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Wednesday, December 5, 2012

DH's Coronary Total Occlusion (CTO) Procedure

DH's first stent was placed 10/18/12 in his left circumflex artery.  This was the artery that was 99% blocked.  He couldn't have the second stent placed in the right coronary artery that same day because two surgeons, or interventionalists as they are also called, had to be on duty, and the equipment was not advanced at the hospital where he had the first stent placed.  When he was sent to the hospital on the 18th, it was believed that he had two 70% occulded arteries, not one 100% blocked and the other 99% blocked, otherwise, he would have just been sent to the bigger hospital.  So we had to wait six weeks, and it was a very long wait.

We had been told because he had collateral circulation to this artery from the left anterior descending with blood flowing backward into the RCA, he could try and live without the stent, or a bypass, but we soon learned that that was a painful option as DH could not walk briskly without pain.  So, we decided to go ahead and have the CTO procedure done.  CTO stands for Chronic Total Occlusion, and these are tricky because sometimes the blockage can be as hard as a brickwall and cannot be broken through.

One day I looked through my husband's papers and one report said, "long, severe stenosis (hardening), in the right coronary artery, will attempt CTO".  Yikes.  My mind circled around "long, severe, stenosis".

I had read several articles on what it was like for surgeons to work through these long segments of hardening.  Because they can not see all of the artery due to the blockage, it is hard to tell how long the blockage is.  It could be 1/8 of an inch, or an inch, or unworkable along the whole artery.  From the angioplasty, to me it looked like DH'S was about 3/8 of an inch, but the surgeon said he couldn't tell for sure.

Guidewires are fed through two sheaths which are place through an incision in each groin which is about 1/4 of inch in diameter and stuck up into the femoral arteries of the groin about five inches.  These guide wires go up through the artery branches into the aorta and are fished up until they reach the blocked artery.  The doctors try to reach the blockage from both sides going through different arteries or the collaterals, whichever way they can, and try to route a hole all the way through the blockage.  This is like trying to drill a hole through a cement block in many cases, and if the doctor gets too aggressive, he can slip with the guidewire and puncture the artery.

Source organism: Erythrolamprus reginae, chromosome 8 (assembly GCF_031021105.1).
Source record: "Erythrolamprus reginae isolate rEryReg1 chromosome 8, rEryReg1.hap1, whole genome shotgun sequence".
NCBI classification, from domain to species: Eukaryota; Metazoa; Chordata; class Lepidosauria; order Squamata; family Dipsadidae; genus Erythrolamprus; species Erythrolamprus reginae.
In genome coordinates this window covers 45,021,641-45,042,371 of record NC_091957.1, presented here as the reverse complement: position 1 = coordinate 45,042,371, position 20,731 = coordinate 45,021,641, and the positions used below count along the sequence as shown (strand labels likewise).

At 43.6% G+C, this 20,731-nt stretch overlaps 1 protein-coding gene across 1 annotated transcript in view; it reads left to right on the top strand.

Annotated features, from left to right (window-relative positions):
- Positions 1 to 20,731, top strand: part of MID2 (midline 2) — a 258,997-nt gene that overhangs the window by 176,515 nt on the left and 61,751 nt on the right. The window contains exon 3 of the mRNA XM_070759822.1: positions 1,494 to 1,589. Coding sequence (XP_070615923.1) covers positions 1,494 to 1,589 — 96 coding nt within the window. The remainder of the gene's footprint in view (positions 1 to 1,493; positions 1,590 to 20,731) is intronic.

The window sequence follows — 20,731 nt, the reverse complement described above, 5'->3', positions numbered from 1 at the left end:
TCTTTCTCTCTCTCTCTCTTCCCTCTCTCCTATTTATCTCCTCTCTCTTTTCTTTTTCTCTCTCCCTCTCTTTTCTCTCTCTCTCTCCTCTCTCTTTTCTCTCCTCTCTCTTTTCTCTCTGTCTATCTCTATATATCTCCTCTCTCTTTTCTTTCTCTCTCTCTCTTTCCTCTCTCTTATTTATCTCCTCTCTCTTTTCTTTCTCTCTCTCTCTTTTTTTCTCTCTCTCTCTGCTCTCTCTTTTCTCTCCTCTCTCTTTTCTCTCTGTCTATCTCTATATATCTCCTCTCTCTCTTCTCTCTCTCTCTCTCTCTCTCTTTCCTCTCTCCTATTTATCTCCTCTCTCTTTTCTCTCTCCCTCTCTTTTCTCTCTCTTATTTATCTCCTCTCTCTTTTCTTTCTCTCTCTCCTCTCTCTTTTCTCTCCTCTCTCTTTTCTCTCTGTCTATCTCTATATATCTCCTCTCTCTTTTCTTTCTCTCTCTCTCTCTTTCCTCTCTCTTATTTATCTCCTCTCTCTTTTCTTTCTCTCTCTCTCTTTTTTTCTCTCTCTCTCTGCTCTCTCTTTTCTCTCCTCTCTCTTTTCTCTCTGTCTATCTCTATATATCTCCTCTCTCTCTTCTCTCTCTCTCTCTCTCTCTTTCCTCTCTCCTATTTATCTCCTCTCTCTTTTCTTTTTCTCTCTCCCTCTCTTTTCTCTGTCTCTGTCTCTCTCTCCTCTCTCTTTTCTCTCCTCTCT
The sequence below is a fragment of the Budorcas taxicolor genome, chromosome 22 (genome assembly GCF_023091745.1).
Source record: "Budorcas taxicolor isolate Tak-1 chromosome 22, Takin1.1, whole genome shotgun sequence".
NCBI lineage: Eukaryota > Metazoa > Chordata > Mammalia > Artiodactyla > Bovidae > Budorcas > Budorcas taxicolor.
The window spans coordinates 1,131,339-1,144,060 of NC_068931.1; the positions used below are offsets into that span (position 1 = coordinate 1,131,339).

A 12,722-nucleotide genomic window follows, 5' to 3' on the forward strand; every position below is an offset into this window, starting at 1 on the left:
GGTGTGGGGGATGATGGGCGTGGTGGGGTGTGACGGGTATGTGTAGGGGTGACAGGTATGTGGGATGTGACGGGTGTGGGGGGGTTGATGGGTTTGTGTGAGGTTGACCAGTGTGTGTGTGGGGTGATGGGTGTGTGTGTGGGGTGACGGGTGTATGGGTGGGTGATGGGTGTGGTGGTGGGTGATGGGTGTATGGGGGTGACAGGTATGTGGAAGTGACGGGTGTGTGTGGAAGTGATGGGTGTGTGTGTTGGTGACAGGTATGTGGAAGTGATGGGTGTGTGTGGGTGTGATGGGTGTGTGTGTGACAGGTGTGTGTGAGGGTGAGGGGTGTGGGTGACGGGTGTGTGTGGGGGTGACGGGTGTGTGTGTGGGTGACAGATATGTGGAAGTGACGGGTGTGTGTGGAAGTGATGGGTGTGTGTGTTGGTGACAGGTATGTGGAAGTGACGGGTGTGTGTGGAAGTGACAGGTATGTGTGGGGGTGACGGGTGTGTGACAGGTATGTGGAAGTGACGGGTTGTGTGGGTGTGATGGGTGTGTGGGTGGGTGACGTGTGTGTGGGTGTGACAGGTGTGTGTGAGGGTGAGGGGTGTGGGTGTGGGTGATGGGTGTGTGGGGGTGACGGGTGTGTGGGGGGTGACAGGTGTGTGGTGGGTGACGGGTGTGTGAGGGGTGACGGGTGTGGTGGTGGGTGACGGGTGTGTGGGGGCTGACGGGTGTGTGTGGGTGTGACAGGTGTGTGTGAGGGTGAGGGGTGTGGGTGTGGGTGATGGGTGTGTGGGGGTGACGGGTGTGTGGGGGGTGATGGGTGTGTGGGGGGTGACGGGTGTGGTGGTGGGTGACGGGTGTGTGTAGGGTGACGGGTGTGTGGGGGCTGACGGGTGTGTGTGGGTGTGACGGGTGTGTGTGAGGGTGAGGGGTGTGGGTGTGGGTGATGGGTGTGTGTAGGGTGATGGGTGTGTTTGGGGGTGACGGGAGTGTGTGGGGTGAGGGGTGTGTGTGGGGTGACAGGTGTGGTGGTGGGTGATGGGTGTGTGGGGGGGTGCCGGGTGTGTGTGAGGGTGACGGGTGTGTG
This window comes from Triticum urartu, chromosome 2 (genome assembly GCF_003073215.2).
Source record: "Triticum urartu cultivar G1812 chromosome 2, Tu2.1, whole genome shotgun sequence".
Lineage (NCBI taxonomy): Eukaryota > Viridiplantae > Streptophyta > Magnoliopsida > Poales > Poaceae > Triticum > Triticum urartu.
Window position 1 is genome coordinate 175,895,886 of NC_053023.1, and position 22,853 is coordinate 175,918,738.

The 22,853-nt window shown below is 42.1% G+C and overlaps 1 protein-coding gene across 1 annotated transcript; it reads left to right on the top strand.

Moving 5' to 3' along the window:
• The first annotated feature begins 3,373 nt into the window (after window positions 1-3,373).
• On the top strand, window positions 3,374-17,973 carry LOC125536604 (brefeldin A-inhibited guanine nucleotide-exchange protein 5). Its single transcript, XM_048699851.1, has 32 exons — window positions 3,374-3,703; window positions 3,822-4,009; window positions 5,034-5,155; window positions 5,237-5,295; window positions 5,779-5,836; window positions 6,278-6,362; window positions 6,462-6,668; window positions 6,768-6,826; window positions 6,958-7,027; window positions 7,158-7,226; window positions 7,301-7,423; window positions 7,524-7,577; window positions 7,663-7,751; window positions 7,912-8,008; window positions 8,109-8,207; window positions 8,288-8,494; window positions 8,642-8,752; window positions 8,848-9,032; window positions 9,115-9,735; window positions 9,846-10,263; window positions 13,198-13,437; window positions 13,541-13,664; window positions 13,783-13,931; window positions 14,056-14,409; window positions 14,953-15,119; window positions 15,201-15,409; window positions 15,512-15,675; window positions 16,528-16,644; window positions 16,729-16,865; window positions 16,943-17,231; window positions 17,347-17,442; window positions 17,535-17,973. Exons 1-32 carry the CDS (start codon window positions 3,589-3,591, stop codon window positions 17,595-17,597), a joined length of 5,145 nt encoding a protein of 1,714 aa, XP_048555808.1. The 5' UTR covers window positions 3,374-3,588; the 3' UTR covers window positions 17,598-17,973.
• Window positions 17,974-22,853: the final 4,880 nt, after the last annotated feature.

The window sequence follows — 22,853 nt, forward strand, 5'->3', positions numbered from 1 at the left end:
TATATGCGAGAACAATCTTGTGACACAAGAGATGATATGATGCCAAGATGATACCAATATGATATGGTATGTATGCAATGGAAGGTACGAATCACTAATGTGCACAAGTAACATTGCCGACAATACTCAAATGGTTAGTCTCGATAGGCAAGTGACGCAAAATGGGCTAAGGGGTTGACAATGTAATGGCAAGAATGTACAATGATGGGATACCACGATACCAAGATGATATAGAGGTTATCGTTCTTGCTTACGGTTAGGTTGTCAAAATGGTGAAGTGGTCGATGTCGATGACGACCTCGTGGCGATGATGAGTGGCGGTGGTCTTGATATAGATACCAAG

Doctors try not to do this, and therefore, their efforts to be gentle, but still be able to break through, can make the procedure last hours.

I was very hopeful about the CTO procedure until last Thursday when the nurse at the catheterization lab called me with pre-op instructions.  I asked her how successful the procedure is, and she said, it was a procedure that was not attempted very often and that she couldn't give me a percentage of successful attempts.  "Sometimes they work, sometimes they don't", she said.  That sounded like about 50% to me.

I got online to see if I could find statistics and the best I could come up with was 70%.  That really depressed me, because what options would we have left if DH's CTO was not successful?  The two options we would have would be bypass surgery for a single artery, which I feel is a lot of invasion for one artery, and the other option was to try to just live with it, which to me is not an option when you have to live with pain daily.

Starting to realize the seriousness of our situation on a higher level, our family started to ask for prayers and fasting from our family and church members.  Having seen the report and the blockage myself, I was very concerned about our odds of having a successful outcome.

We are members of the Church of Jesus Christ of Latter-day Saints, and as soon as we started asking for prayers and fasting, we received confirmation from almost all of my family, my husband's family, and many of the members of our congregation that they would set aside Sunday, the day before the procedure, for a special fast for DH, and prayer.

At church on Sunday, the brother (we call each other brothers and sisters at church because we are all children of our Heavenly Father), gave the opening prayer to our Sunday service.  He said, "and bless those who will be having medical procedures that all will go well and that the surgeon's hands would be guided."

Clark and I felt the outpouring and concern that this brother had for us, and tears of gratitude streamed down our faces as we looked at each other.

After church, two other brethren gave Clark a blessing and asked in the blessing that he would be restored to full health and return quickly to be able to take care of his family and to be able to provide for them.  The blessing was so beautiful that I had been comforted that all would be okay.